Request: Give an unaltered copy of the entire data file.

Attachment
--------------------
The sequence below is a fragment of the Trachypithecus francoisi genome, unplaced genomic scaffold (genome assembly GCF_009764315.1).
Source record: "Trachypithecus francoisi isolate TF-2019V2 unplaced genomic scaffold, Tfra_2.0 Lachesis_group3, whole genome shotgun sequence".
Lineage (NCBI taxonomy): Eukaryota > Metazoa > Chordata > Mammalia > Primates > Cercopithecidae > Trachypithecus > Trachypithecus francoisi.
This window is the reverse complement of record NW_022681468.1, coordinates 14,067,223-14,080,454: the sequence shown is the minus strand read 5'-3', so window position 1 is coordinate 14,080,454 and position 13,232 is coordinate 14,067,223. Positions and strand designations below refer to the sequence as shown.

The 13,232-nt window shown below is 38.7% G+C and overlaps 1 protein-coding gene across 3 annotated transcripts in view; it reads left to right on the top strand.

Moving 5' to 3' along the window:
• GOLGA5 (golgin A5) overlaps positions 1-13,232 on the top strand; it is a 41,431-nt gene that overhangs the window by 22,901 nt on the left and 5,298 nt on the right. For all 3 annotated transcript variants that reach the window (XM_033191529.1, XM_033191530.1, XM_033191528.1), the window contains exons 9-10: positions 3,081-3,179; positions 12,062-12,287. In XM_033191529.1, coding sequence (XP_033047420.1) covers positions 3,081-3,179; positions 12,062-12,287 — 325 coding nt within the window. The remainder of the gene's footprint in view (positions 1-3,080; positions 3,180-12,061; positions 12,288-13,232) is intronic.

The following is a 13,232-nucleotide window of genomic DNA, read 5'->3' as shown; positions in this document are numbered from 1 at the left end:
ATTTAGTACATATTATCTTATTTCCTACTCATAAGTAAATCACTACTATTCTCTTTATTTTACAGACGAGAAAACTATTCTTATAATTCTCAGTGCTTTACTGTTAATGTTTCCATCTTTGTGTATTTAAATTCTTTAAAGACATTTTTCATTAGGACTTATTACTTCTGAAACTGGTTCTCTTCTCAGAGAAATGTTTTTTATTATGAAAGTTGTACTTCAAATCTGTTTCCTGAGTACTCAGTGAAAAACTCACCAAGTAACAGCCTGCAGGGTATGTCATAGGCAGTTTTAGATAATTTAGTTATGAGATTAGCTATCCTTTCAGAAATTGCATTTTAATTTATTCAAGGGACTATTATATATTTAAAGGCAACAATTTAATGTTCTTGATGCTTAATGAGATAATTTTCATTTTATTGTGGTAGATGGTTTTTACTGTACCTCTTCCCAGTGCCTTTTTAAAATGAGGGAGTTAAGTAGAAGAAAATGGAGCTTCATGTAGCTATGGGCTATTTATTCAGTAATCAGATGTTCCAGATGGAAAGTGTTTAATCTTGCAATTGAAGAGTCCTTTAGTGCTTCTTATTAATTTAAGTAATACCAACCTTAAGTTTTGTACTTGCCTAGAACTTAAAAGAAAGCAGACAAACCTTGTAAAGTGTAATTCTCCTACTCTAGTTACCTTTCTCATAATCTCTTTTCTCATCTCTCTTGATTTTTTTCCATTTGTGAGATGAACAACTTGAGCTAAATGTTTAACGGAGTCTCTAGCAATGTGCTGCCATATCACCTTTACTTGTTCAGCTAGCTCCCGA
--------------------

The sequence below is a fragment of the Trachypithecus francoisi genome, unplaced genomic scaffold (genome assembly GCF_009764315.1).
Source record: "Trachypithecus francoisi isolate TF-2019V2 unplaced genomic scaffold, Tfra_2.0 Lachesis_group3, whole genome shotgun sequence".
Lineage (NCBI taxonomy): Eukaryota > Metazoa > Chordata > Mammalia > Primates > Cercopithecidae > Trachypithecus > Trachypithecus francoisi.
This window is the reverse complement of record NW_022681468.1, coordinates 14,067,223-14,080,454: the sequence shown is the minus strand read 5'-3', so window position 1 is coordinate 14,080,454 and position 13,232 is coordinate 14,067,223. Positions and strand designations below refer to the sequence as shown.

The 13,232-nt window shown below is 38.7% G+C and overlaps 1 protein-coding gene across 3 annotated transcripts in view; it reads left to right on the top strand.

Moving 5' to 3' along the window:
• GOLGA5 (golgin A5) overlaps positions 1-13,232 on the top strand; it is a 41,431-nt gene that overhangs the window by 22,901 nt on the left and 5,298 nt on the right. For all 3 annotated transcript variants that reach the window (XM_033191529.1, XM_033191530.1, XM_033191528.1), the window contains exons 9-10: positions 3,081-3,179; positions 12,062-12,287. In XM_033191529.1, coding sequence (XP_033047420.1) covers positions 3,081-3,179; positions 12,062-12,287 — 325 coding nt within the window. The remainder of the gene's footprint in view (positions 1-3,080; positions 3,180-12,061; positions 12,288-13,232) is intronic.

The following is a 13,232-nucleotide window of genomic DNA, read 5'->3' as shown; positions in this document are numbered from 1 at the left end:
ATTTAGTACATATTATCTTATTTCCTACTCATAAGTAAATCACTACTATTCTCTTTATTTTACAGACGAGAAAACTATTCTTATAATTCTCAGTGCTTTACTGTTAATGTTTCCATCTTTGTGTATTTAAATTCTTTAAAGACATTTTTCATTAGGACTTATTACTTCTGAAACTGGTTCTCTTCTCAGAGAAATGTTTTTTATTATGAAAGTTGTACTTCAAATCTGTTTCCTGAGTACTCAGTGAAAAACTCACCAAGTAACAGCCTGCAGGGTATGTCATAGGCAGTTTTAGATAATTTAGTTATGAGATTAGCTATCCTTTCAGAAATTGCATTTTAATTTATTCAAGGGACTATTATATATTTAAAGGCAACAATTTAATGTTCTTGATGCTTAATGAGATAATTTTCATTTTATTGTGGTAGATGGTTTTTACTGTACCTCTTCCCAGTGCCTTTTTAAAATGAGGGAGTTAAGTAGAAGAAAATGGAGCTTCATGTAGCTATGGGCTATTTATTCAGTAATCAGATGTTCCAGATGGAAAGTGTTTAATCTTGCAATTGAAGAGTCCTTTAGTGCTTCTTATTAATTTAAGTAATACCAACCTTAAGTTTTGTACTTGCCTAGAACTTAAAAGAAAGCAGACAAACCTTGTAAAGTGTAATTCTCCTACTCTAGTTACCTTTCTCATAATCTCTTTTCTCATCTCTCTTGATTTTTTTCCATTTGTGAGATGAACAACTTGAGCTAAATGTTTAACGGAGTCTCTAGCAATGTGCTGCCATATCACCTTTACTTGTTCAGCTAGCTCCCGA